A front page story in USA Today on Wednesday hyperbolically pushed recent storms as proof of global warming, warning, "Weather disasters target N. America." (Weather disasters are targeting America?) Citing a study by a Munich-based insurance firm, reporter Doyle Rice hyped, "The number of natural disasters per year has been rising dramatically on all continents since 1980, but most notably in North America where countries have been battered by hurricanes, tornadoes, floods, searing heat and drought, a new report says."
Rice didn't explain the credentials of Munich Re or its scientific background. For a study dealing with climate change, the company is hardly objective. Their website declares: "It is one of the greatest risks facing mankind. In recent years, Munich Re has actively supported and advanced climate protection and adaptation to global warming."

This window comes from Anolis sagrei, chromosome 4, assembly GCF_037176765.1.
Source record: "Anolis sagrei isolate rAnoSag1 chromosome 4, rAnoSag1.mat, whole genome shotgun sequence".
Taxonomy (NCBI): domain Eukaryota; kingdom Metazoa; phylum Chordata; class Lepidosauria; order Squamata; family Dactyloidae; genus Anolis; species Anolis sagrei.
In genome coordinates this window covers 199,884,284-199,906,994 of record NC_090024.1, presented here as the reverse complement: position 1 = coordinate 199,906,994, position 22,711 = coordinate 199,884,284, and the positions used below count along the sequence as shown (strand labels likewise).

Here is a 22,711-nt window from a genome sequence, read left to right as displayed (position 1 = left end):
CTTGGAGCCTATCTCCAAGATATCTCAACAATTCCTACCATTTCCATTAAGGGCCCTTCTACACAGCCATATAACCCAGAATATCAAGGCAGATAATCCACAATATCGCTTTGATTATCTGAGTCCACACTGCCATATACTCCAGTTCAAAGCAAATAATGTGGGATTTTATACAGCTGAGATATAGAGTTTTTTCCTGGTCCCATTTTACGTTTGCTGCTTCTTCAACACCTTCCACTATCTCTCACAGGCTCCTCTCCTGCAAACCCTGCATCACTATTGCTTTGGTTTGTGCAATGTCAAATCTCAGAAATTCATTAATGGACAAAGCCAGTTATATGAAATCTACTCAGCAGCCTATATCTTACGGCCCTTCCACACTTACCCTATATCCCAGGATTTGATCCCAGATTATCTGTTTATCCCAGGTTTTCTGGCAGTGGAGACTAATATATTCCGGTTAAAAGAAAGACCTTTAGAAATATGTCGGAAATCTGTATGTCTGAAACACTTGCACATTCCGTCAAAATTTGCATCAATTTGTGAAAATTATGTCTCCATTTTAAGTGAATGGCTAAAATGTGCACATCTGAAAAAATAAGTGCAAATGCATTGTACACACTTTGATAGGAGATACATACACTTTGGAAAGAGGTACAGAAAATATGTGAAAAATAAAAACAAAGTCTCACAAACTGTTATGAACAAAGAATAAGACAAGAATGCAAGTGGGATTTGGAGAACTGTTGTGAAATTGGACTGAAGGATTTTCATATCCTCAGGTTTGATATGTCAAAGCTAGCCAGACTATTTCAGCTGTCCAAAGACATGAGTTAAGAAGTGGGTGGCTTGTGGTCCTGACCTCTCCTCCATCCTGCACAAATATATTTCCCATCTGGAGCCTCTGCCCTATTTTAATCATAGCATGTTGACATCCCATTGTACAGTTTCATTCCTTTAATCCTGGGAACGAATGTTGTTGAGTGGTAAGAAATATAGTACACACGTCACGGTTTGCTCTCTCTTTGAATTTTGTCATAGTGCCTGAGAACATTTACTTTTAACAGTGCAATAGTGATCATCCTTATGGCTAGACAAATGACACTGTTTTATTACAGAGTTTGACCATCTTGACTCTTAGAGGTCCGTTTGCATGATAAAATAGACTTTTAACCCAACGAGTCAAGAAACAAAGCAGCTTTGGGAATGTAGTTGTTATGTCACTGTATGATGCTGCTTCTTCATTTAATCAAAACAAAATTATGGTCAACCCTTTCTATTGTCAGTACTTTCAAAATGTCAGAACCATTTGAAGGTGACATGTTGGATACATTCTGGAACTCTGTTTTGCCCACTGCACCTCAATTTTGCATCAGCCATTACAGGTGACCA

The "Doomsday Clock" has been with us since 1947. It is a symbolic construct of the now left-leaning Bulletin of the Atomic Scientists, a group which "was established in 1945 by scientists, engineers, and other experts who had created the atomic bomb as part of the Manhattan Project. They knew about the horrible effects of these new weapons and devoted themselves to warning the public about the consequences of using them."
Most people who know of it probably think that the clock's intent is to symbolize how close the world is to the disaster of nuclear war; that was indeed its sole focus for decades. However, the group just moved the clock from six minutes before midnight to five. Wait until you see why, as sympathetically reported on Tuesday by Doyle Rice at USA Today's Science Fair blog: